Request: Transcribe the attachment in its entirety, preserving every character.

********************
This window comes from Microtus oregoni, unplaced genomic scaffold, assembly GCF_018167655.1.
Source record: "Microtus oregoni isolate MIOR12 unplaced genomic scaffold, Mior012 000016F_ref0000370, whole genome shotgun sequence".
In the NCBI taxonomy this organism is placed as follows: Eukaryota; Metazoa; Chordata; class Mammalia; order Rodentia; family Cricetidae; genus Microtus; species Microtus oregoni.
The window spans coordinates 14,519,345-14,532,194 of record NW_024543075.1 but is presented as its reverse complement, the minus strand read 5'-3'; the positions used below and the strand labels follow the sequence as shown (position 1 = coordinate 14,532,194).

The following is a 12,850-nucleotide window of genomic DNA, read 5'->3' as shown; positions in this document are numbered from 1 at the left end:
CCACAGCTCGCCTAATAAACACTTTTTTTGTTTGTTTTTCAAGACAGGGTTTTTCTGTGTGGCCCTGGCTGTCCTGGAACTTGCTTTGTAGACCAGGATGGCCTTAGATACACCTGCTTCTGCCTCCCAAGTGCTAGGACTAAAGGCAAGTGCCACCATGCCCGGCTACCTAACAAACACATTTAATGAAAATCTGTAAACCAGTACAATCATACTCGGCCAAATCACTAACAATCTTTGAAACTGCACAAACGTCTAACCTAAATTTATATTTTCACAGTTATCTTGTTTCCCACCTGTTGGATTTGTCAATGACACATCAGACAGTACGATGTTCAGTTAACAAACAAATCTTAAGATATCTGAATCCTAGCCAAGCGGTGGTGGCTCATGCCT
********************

This window comes from Microtus oregoni, unplaced genomic scaffold, assembly GCF_018167655.1.
Source record: "Microtus oregoni isolate MIOR12 unplaced genomic scaffold, Mior012 000016F_ref0000370, whole genome shotgun sequence".
In the NCBI taxonomy this organism is placed as follows: Eukaryota; Metazoa; Chordata; class Mammalia; order Rodentia; family Cricetidae; genus Microtus; species Microtus oregoni.
The window spans coordinates 14,519,345-14,532,194 of record NW_024543075.1 but is presented as its reverse complement, the minus strand read 5'-3'; the positions used below and the strand labels follow the sequence as shown (position 1 = coordinate 14,532,194).

The following is a 12,850-nucleotide window of genomic DNA, read 5'->3' as shown; positions in this document are numbered from 1 at the left end:
CCACAGCTCGCCTAATAAACACTTTTTTTGTTTGTTTTTCAAGACAGGGTTTTTCTGTGTGGCCCTGGCTGTCCTGGAACTTGCTTTGTAGACCAGGATGGCCTTAGATACACCTGCTTCTGCCTCCCAAGTGCTAGGACTAAAGGCAAGTGCCACCATGCCCGGCTACCTAACAAACACATTTAATGAAAATCTGTAAACCAGTACAATCATACTCGGCCAAATCACTAACAATCTTTGAAACTGCACAAACGTCTAACCTAAATTTATATTTTCACAGTTATCTTGTTTCCCACCTGTTGGATTTGTCAATGACACATCAGACAGTACGATGTTCAGTTAACAAACAAATCTTAAGATATCTGAATCCTAGCCAAGCGGTGGTGGCTCATGCCT